6 February 2010

Mobilizing Knowledge and Knowledge Institutions


He emphasized on the contribution of IGES in mobilizing knowledge to inform a multitude of stakeholders. He talked about how knowledge institutions can lead to more effective sustainable development practices. Giving an insight on the linkages between policy and science, he presented three strategic approaches to influence policy processes - science, statistics, and good practices.
He focused on three kinds of knowledge mobilizations - an international pledge for climate change; scientific knowledge mobilization; and biodiversity conservation. He highlighted the integration of traditional knowledge with modern science for creating new co-management systems.
She advised rethinking a new definition for knowledge that brings together science and technology on a common platform along with social sciences. She emphasized that knowledge institutions should be centers of integration for experiences from various stakeholders. She highlighted the role of university students in advancing the agenda of climate change.
Prof. Hironori Hamanaka Chair of the Board of Directors, Institute for Global Environmental Strategies, Japan   HE Mr Hideki Minamikawa Deputy Vice Minister, Ministry of the Environment, Japan   Prof. Heather Munroe-Blum Principal (President) and Vice-Chancellor, Professor of Epidemiology and Biostatistics, McGill University, Canada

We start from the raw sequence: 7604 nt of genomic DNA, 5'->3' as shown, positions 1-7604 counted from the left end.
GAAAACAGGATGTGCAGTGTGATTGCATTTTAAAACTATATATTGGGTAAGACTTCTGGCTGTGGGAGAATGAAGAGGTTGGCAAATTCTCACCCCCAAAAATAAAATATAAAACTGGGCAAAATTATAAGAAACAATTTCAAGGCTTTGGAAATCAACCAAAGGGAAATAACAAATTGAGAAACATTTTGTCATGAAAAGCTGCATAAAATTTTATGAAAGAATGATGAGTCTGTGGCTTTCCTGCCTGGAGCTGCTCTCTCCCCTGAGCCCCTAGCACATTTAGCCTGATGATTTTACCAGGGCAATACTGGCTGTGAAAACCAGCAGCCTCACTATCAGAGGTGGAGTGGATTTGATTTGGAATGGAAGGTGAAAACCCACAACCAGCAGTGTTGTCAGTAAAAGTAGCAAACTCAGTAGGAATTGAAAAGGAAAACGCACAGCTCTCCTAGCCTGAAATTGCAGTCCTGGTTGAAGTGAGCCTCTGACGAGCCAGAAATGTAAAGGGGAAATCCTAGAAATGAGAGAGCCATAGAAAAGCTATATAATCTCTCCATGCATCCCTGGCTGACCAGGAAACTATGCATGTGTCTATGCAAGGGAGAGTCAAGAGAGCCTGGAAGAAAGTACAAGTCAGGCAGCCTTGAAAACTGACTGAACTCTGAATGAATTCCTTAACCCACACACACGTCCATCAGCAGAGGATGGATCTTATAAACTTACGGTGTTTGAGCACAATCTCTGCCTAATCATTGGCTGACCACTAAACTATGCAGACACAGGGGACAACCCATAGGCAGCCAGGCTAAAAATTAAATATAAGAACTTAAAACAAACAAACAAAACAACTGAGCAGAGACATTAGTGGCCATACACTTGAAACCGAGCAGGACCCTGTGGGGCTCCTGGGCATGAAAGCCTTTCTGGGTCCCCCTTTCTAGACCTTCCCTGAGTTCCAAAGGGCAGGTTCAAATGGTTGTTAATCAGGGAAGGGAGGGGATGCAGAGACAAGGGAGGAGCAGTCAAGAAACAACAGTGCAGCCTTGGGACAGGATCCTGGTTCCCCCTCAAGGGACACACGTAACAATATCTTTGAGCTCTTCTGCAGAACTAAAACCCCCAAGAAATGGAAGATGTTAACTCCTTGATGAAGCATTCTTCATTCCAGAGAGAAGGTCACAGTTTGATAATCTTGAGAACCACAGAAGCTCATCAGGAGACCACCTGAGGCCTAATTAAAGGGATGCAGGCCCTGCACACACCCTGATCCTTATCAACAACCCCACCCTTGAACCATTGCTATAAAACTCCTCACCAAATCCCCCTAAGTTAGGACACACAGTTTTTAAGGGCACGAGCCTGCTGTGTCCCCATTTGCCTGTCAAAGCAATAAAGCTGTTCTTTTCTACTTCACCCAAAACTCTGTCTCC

He focused on four thought provoking themes - the changes in drivers of knowledge; the trends in evolution of knowledge institutions and the vast knowledge generated from these; new mechanisms for mobilizing knowledge; and how knowledge can act as a cross-cutting resource for integrating climate change and sustainable development.
He talked about the need to change the way people see nature and society, by introducing the concept of ‘liberal art education to practice’. He emphasized on innovative education systems such as establishing a Global Student Research forum.
He explained the role of businesses in climate change and sustainability issues, using the concepts of three prints - footprint (deals with carbon emissions), handprint (positive actions that change markets), and blueprint (deals with broader policy frameworks needed to drive changes leading to sustainable development). He also discussed the ways through which knowledge institutions drive businesses.
Dr Arabinda Mishra Director-Climate Change, Centre for Global Environment Research, TERI, India   Prof Jehuda Reinharz President, Brandeis University, USA   Mr Jeff Seabright Vice President - Environment and Water, The Coca-Cola Company, USA  

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